The first spark for Cronofobia came to me about ten years ago, during my personal experience in the mystery-shopping sector. Being an “incognito inspector”, with its small rituals, the continuous travels and the study of an actual “script” created to become each time a different kind of customer, immediately seemed to me like an intriguing starting point to tell a story about suspended identities.
Later the desire to explore personal and contradictory sentiments, that I believe are common to many people of my generation, came into play. On one side, we are pushed towards constant change, mobility and an urge for a life characterized by an eternal present, on the other we feel nostalgic for everything that we leave behind, for a place to stop to create a meaningful bond with what is dear to us.
For me the two main characters of this story are the embodiment of these two opposite sentiments. Suter is a sort of urban ascetic, a man constantly in motion, always changing his appearance, who owns practically nothing, not even a house for himself; a man who is only trying to forget, to escape from himself and his guilt.
Then there is Anna, a woman who refuses to accept reality and lives frozen in the past, desperately clinging to a place, the immobility of memories, the objects that bring back a lost intimacy and a daily routine to her mind, but that are no longer a part of her.
Cronofobia is the story of an encounter between these two self-imposed and out of time solitudes. It is the story of two “prisoners”, strangers to each other, that struggle to find a mode of communication, to create a relationship of intimate distance. I tried to create opposition also on a visual level. Suter’s world is made of malls, hotel rooms, offices and gas stations: impersonal spaces, like the inside of his van, small and large “cages”, fascinatingly impersonal, with indirect lights, strong geometrical perspectives and nondescript furniture. Anna’s world, and her house, on the other hand, is a realm of shadow, of strong contrasts and bright colors: a strange private theatre immersed in a metaphysical environment, were the smallest gestures are amplified by the sound of silence. A place where Suter, after all his transformations, finds a comforting warmth, like the one described by the poem cited in the movie, that describes a paradise were we all would like to live forever.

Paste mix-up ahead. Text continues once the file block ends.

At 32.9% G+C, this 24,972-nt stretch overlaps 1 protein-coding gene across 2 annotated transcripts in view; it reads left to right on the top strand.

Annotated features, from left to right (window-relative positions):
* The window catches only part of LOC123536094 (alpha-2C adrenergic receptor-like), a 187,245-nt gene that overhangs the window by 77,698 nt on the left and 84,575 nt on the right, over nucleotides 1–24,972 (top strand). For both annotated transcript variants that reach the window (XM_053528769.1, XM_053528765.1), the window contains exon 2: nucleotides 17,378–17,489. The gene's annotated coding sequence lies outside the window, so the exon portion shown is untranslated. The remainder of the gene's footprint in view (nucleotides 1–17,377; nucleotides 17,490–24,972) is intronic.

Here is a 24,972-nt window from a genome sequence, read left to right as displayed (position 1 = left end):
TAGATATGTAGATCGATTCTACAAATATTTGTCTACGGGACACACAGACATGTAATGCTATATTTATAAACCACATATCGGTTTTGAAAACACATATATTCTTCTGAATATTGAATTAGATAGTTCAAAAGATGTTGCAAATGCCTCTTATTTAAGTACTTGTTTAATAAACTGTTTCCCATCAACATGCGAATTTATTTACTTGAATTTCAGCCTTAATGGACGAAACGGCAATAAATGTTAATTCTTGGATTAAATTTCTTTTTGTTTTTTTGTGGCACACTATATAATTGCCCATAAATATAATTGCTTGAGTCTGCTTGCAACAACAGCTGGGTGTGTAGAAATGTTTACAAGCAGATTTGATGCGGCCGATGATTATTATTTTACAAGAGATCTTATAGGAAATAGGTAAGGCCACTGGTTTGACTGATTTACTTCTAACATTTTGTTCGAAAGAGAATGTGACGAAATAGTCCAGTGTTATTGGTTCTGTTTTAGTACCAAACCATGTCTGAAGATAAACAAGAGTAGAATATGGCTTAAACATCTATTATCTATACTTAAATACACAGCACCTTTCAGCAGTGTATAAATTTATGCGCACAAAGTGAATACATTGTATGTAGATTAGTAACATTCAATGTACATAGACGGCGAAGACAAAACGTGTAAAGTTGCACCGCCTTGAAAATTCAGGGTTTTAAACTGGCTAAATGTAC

However, it is only make-believe, a survival mechanism, because lying to ourselves sometimes is the only way we have to resist.